Poland takes to cloud, but keeps it separate
The cloud computing market is one of the fastest growing segments of the IT market in Poland says local research PMR with the private cloud as the prevailing model. The Polish cloud computing market continues to grow at a very fast pace. In 2014 its growth rate was 29%, with the market value arriving at PLN 286m (€68m). The development of the cloud computing market is driven by several factors. However, the popularity of such solutions primarily results from financial (a change in the manner of charging users for supplied cloud services) and business factors (greater flexibility in business operations).
PMR's research indicates that the number of clients using cloud services in the B2B segment in Poland has been on the rise, in the sectors of both SMEs and large enterprises. The vendors' marketing and educational efforts have been increasingly translating into concrete business decisions which, consequently, are reflected in the market value. More and more enterprises are aware of the benefits offered by this technology. This further stimulates the efforts undertaken by vendors who, both in broader campaigns and in direct negotiations with end clients, draw on analyses precisely calculating the benefits to be obtained by using cloud computing solutions. This is a process of further "narrowing" of marketing activities and transforming them into real sales. According to vendors, in relation to Polish companies it is essential to emphasise that the cloud may be a purely private solution, physically isolated from other users of the service.
The group of vendors generating the largest share of revenue on the Polish cloud computing market is comprised of large enterprises, employing over 250 staff. Those players invest in both private and public cloud solutions. As a result, this group's monthly spending on cloud computing may be as high as tens of thousands of euros.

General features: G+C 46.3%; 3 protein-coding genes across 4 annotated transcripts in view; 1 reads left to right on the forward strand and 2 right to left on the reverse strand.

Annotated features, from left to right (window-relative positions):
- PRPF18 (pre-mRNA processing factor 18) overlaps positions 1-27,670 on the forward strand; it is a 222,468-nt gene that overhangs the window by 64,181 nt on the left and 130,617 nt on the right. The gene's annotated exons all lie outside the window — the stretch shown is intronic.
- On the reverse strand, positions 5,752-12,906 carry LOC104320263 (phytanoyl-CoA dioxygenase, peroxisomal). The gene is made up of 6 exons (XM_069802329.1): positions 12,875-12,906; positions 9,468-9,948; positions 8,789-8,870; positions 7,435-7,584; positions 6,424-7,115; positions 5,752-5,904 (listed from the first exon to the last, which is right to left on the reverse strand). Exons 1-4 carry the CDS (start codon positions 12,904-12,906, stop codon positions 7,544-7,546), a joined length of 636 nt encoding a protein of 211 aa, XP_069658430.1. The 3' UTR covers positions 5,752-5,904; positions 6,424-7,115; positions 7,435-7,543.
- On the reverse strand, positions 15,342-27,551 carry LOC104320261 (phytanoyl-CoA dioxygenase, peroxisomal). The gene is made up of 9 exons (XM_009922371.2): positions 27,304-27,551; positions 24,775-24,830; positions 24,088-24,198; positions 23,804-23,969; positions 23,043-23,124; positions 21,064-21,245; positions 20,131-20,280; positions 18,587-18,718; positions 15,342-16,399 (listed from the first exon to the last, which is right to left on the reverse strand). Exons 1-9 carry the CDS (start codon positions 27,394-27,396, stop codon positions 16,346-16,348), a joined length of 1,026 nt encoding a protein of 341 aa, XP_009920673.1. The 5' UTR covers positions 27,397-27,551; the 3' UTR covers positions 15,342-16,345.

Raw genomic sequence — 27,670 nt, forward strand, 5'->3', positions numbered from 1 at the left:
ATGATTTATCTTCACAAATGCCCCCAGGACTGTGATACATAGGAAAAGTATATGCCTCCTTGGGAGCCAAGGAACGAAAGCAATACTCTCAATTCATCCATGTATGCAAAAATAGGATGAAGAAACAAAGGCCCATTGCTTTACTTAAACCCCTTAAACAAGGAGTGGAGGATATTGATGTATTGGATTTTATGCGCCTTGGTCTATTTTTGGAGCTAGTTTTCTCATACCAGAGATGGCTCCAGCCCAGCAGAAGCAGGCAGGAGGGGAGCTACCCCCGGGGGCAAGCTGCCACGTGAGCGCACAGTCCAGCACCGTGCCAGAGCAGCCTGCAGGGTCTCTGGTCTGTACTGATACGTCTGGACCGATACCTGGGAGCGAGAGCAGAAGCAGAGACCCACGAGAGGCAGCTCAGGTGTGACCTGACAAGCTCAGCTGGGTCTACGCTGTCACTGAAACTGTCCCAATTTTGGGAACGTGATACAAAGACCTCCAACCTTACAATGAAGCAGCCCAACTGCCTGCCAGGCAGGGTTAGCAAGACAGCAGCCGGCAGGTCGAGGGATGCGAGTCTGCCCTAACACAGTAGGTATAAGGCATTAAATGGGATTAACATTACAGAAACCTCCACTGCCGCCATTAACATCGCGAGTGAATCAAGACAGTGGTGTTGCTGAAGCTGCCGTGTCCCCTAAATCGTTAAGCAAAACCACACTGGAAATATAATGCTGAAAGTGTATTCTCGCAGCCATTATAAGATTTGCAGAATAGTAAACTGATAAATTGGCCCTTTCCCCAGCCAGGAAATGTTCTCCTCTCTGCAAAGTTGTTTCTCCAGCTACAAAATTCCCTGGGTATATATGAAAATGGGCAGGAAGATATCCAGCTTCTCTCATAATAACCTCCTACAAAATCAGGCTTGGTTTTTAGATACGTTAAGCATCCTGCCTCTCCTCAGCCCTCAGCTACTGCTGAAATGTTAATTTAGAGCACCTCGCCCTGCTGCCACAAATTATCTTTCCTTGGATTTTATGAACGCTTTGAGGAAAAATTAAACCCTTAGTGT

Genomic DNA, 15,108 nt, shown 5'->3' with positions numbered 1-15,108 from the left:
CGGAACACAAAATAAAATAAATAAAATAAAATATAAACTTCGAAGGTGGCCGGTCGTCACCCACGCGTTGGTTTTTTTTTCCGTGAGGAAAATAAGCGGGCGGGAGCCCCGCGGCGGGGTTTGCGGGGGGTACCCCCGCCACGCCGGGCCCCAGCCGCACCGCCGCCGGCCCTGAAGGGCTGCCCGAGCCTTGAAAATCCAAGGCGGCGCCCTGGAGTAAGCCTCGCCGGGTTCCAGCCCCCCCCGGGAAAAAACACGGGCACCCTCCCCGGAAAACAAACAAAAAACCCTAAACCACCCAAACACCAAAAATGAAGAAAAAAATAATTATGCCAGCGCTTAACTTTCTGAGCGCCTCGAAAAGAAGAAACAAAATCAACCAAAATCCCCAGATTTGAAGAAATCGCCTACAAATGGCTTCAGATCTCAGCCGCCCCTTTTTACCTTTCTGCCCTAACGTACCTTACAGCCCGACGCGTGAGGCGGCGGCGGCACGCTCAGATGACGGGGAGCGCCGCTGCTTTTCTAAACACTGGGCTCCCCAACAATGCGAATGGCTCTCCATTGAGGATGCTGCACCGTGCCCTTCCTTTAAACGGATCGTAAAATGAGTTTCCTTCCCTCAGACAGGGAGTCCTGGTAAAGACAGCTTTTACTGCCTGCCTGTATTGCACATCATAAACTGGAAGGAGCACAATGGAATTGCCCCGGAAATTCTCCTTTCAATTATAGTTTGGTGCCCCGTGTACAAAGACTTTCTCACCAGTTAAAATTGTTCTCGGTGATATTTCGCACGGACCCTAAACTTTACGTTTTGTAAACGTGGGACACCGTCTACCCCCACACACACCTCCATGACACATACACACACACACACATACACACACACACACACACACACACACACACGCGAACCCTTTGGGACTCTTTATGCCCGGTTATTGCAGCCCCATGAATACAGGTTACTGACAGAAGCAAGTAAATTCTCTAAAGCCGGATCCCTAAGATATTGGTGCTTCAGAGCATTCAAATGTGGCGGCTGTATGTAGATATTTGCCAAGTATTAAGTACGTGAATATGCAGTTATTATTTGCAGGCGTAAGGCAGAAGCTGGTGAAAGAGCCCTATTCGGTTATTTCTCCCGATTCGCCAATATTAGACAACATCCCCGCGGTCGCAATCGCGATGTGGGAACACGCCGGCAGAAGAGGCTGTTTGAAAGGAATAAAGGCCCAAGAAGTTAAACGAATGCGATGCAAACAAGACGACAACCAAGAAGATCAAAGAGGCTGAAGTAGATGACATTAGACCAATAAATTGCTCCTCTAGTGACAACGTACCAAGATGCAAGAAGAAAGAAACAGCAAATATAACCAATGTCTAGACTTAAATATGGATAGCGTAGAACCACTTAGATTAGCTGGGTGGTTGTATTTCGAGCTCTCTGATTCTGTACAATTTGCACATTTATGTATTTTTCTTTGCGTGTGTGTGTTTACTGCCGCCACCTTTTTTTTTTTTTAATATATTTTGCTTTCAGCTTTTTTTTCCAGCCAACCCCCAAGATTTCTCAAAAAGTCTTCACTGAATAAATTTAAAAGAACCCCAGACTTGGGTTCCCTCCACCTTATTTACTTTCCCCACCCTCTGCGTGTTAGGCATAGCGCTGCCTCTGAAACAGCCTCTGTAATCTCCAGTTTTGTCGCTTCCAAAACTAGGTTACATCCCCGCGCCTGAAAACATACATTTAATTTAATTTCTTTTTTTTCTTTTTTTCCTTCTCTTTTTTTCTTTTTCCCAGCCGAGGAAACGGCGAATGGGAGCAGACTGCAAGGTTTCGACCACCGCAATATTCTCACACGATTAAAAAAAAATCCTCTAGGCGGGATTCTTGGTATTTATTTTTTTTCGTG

The greatest popularity is enjoyed by private cloud services used by two thirds of companies. Public (20%) and hybrid (16%) cloud solutions are definitely less common. ”It should be explained here that the representatives of large enterprises we have interviewed highlight the fact that they use the public cloud for their peripheral resources and for those that contain no sensitive data. In the case of retail companies or insurers those may even be CRM systems as long as they contain data on resellers, agents and partner companies and on contacts with them but not on their end customers” says PMR.
The relatively higher number of companies making use of cloud computing services is a strength of the SME segment, although their average spending is at a radically lower level. In fact, for SMEs their real needs represent a crucial issue. Indeed, a survey by PMR demonstrates that most often small organisations do not use a given technology because they do not need it and not owing to security issues or financial constraints, with the cloud representing no exception in this respect. As for cloud computing, over half SMEs in Poland see no need at all to use that technology, regardless of the actual familiarity with it among those companies.